FORT LAUDERDALE, Fla. (AP) — A church van packed with children was headed to Walt Disney World when it got caught in a fiery pileup involving two 18-wheelers. Seven people, including five of the youngsters, died in the crash.
On Friday, investigators tried to determine what triggered the accident, which happened outside Gainesville in clear weather on a straight, flat stretch of Interstate 75, a busy highway that connects Florida to the rest of the South.
Two vehicles traveling north — a tractor-trailer and a car — smashed into each other and then burst through a metal guardrail, slamming into another semitrailer and the southbound van carrying the children. Diesel fuel leaked, and the mass erupted into a fireball, the Florida Highway Patrol said.
A fifth car, unable to avoid the chaos, sped through and hit people who were thrown from the van, the highway patrol said. Five of the children from a Pentecostal church in Marksville, Louisiana, and the two truck drivers died. At least eight others were injured, some seriously.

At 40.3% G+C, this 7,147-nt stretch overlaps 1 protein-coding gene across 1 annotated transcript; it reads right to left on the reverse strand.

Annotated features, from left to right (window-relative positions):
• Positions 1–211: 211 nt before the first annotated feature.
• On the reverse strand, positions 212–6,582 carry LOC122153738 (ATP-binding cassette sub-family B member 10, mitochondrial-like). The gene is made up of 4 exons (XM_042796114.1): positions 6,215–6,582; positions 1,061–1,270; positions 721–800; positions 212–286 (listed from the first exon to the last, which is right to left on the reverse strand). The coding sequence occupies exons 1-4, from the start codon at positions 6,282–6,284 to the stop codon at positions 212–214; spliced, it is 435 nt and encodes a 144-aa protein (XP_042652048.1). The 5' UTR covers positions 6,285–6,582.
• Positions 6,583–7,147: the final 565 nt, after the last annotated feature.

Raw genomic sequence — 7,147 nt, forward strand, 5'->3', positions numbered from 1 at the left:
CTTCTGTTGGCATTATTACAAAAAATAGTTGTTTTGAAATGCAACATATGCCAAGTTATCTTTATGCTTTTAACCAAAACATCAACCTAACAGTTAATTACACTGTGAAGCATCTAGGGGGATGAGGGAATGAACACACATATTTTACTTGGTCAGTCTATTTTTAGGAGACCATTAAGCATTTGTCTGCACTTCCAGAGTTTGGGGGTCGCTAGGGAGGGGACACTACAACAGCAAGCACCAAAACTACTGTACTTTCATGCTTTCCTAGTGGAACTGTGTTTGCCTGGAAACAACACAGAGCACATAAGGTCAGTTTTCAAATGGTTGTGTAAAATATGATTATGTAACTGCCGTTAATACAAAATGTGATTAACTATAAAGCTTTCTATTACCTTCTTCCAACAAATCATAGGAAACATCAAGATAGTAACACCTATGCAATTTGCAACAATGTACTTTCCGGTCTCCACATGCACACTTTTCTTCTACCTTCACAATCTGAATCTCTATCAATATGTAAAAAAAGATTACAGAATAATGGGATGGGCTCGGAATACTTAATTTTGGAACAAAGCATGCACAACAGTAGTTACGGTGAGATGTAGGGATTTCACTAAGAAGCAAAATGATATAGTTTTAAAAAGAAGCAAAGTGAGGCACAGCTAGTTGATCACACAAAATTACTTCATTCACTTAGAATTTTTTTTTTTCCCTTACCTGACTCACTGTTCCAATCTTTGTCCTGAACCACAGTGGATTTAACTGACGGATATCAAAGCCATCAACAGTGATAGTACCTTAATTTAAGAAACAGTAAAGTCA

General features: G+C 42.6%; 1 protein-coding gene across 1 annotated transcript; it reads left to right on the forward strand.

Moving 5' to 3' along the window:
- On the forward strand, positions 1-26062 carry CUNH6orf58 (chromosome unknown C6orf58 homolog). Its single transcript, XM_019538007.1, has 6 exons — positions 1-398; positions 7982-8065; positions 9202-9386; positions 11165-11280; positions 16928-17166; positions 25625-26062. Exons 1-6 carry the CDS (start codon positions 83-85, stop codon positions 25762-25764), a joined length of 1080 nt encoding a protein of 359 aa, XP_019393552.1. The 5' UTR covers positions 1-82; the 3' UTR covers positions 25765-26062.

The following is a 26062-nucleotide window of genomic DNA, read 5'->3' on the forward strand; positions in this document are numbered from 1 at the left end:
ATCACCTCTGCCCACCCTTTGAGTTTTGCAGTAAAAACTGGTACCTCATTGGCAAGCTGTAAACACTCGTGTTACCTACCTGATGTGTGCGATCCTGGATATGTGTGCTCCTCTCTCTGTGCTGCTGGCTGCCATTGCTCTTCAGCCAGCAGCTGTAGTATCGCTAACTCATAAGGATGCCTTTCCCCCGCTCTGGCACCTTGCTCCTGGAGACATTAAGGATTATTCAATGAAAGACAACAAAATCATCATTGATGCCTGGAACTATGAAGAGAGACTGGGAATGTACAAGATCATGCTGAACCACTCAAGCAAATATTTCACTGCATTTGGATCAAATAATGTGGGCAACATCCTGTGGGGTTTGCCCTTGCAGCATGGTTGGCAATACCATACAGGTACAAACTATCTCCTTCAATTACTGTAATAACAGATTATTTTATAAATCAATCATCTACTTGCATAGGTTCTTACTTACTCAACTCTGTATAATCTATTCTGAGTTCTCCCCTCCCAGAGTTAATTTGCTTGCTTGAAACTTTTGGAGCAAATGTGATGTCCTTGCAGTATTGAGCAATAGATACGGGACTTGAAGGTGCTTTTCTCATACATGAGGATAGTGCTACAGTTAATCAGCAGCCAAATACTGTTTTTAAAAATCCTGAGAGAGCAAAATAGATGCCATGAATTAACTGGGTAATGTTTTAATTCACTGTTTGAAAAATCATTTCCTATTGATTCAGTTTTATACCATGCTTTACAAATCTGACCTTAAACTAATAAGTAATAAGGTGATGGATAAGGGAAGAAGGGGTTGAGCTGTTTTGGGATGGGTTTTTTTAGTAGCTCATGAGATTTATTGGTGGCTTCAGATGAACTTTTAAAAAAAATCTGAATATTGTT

“It is a heartbreaking event,” Lt. Patrick Riordan said Friday. He did not identify the church involved, but a member of the Avoyelles House of Mercy told The Gainesville Sun on Friday that her church was stunned. The children ranged in age from 8 to 14.
Florida Department of Transportation spokesman Troy Roberts said the agency is investigating whether a guardrail should have stopped the northbound crash from crossing the highway or whether the crash was too traumatic.
“The guardrails are there to stop as much as they can, but there are some things they cannot,” Roberts said.
It was the worst accident on I-75 in Alachua County since January 2012, when 11 people died in a chain-reaction crash attributed to heavy fog and smoke on the road. Officials were criticized for not closing the road because of the conditions. They later installed cameras, sensors and large electronic signs to help prevent similar crashes.